How to Find Five Extra Hours to Spend With Teens

It would be great to spend more time with your students.

But who has more time?

Emails, meetings, message prep …

Truth is, we’re all busy.

But we simply can’t be too busy for our students.

Wouldn’t it be great to have a few extra hours this week?

Here’s how to get it.

Need to reprioritize your time? Here’s how to do it.

There’s an economic principle called the law of diminishing returns. Simply, it means each successive hour you spend on a project is less valuable than the hour before it.

That’s why you can throw together a pretty decent sermon graphic in 30 minutes, but it takes a few hours to make one that really sparkles.

The eternal ramifications of that difference are probably pretty small, and I appreciate your high standard of excellence …

… but if your excellent program comes at the cost of your availability to students, it’s not worth it.

Hey, that sounds like something that might be worth tweeting.

If your excellent program comes at the cost of your availability to students, it’s not worth it.

2013 is the year we put youth ministry back into youth ministry, and here’s how we’re going to do it.

Simplify everything else so you have time to get involved in your students’ complicated lives.

Drop fundraising or drop the projects that require it.

An exotic mission trip sounds like a great idea, but the details behind it can absolutely become your entire job. What good is an awesome summer trip if it causes you to miss out on a semester in the lives of your students?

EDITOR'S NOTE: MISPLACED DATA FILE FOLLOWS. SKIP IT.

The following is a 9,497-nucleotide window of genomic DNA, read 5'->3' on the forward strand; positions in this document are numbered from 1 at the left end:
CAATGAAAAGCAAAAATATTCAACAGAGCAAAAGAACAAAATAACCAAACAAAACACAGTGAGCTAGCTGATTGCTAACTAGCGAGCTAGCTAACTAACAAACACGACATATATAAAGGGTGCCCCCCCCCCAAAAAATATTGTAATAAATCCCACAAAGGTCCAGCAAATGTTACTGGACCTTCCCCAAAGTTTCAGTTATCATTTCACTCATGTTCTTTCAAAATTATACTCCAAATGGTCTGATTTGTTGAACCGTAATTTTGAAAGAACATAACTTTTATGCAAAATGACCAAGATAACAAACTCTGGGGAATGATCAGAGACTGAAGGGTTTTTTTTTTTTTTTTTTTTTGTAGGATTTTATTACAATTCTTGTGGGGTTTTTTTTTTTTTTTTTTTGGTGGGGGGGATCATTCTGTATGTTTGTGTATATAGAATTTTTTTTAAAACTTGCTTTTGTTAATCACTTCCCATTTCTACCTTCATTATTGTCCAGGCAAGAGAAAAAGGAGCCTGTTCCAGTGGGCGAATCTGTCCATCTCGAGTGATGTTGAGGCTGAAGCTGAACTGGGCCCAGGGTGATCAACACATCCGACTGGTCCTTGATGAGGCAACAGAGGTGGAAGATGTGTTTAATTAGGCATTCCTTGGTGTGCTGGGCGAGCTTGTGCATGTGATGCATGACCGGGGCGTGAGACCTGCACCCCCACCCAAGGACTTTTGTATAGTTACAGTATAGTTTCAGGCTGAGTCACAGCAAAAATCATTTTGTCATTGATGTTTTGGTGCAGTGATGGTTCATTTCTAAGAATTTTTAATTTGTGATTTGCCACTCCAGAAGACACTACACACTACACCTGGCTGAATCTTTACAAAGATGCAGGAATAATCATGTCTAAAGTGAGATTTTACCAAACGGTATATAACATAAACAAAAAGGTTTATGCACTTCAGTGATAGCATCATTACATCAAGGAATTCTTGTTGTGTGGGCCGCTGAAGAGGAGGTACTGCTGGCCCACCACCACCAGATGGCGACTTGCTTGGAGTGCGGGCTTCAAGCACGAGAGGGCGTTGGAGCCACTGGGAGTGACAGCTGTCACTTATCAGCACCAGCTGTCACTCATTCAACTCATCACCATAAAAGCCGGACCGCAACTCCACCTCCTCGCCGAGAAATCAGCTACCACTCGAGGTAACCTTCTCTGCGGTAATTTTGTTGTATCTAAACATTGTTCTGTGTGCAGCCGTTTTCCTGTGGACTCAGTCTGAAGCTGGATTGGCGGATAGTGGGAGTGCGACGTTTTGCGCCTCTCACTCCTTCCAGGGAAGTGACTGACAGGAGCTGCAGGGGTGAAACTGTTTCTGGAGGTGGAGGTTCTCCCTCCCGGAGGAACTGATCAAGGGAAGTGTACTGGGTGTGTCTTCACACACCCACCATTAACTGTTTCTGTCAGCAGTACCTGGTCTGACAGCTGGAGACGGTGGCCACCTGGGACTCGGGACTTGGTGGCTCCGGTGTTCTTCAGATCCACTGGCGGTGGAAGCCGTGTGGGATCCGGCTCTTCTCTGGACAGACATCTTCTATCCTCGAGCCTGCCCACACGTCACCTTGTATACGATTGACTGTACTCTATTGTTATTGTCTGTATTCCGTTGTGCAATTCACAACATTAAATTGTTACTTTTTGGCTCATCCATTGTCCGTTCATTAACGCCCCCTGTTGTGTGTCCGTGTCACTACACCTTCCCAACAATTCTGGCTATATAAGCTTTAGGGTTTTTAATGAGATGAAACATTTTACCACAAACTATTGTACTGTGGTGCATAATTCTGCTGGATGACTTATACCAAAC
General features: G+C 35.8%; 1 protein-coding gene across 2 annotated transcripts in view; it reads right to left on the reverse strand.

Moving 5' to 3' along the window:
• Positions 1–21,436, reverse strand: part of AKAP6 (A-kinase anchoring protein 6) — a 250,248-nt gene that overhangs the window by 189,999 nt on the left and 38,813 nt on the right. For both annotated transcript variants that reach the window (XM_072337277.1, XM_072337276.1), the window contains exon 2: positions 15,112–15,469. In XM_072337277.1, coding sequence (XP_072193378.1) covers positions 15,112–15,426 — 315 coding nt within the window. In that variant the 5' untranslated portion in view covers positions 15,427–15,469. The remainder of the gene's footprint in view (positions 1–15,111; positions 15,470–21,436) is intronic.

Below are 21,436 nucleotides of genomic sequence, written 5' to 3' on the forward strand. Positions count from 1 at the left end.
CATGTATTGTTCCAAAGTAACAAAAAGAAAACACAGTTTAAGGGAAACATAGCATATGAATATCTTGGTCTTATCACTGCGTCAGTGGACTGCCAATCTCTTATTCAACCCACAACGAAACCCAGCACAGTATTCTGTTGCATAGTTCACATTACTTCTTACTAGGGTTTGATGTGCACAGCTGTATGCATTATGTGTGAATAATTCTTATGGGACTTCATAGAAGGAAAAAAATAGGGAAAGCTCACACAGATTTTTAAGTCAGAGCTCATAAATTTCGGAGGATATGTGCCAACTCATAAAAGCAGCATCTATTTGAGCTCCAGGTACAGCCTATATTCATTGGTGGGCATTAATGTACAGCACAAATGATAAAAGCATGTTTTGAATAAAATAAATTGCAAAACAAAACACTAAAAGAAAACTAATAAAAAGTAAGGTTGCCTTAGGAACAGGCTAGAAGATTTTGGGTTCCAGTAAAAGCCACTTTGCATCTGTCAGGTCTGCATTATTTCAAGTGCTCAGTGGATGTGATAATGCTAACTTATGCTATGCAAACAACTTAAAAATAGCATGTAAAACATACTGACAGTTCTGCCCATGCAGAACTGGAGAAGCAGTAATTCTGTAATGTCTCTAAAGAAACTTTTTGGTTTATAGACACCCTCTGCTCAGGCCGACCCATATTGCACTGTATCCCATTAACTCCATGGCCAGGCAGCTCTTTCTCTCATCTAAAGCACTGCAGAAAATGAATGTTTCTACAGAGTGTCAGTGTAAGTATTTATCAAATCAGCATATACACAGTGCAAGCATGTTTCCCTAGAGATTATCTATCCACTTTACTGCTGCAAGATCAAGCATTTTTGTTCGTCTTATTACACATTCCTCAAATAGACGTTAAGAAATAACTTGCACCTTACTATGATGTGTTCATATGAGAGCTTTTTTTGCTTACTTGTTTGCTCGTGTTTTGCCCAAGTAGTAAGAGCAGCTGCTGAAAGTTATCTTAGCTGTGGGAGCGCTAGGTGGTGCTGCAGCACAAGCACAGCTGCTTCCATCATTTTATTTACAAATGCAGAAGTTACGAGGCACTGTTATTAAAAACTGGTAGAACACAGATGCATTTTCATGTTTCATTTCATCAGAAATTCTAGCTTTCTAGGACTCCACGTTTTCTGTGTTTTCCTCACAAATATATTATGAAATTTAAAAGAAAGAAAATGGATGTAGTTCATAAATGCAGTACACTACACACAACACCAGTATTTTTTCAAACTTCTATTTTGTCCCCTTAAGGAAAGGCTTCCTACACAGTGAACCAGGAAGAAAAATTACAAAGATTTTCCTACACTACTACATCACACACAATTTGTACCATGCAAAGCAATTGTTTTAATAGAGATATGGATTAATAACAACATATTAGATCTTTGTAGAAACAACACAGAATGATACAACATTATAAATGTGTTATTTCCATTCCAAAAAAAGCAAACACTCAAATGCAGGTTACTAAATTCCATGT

There are other ways to do mission work.

Count up the number of hours you’ll spend planning the excursion, and the required fundraising. Then ask yourself if that time would make a greater impact if it went directly to your students. The answer might be yes.

Time saved: Up to three hours / week.

Maybe you don’t need to make a video.

Hey, Spielberg, let’s be honest. Videos take a very long time to make, and, at least sometimes, our students don’t like them as much as we do. If your church is large enough to have a media team, that’s great …

… but if not, your calling as youth pastor is bigger than your calling as filmmaker. The amount of time that goes into a clever three-minute video might be enough to give you an hour with a student every day this week.

Time saved: Up to five hours / week.

End your meetings on time every time.

It’s entirely possible you’re losing an hour or more every week due to meetings that run long. I’ll give you a minute to think about that …

If you’re in charge of the meeting, always make sure it ends on time, even if you’re not finished.

If you’re not in charge of the meeting, try this:

Set up another appointment a few minutes after your meeting is scheduled to end; preferably with a student. Explain to your boss beforehand that you have to leave right on time, then follow through on that.

Either way if you’re regularly creating desk jobs for yourself (or if someone else is doing it for you), there’s an excellent chance you’re struggling to get involved in doing life with your students.

Time saved: Up to one hour / week.

Did I miss something?

Tell me how you intend to break away from your office and get involved with your students this week. I’d love to hear your story.

I’ve seen this blog generate some pretty tremendous wisdom in the comments section, and I’d love for you to share yours.  

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Aaron Helman
Aaron Helman is on a mission to help end the epidemic of youth worker burnout. He writes at Smarter Youth Ministry to help youth workers with their biggest frustrations – things like leading volunteers, managing money, and communicating effectively. He is also the youth minister at Firehouse Youth Ministries in South Bend, Indiana.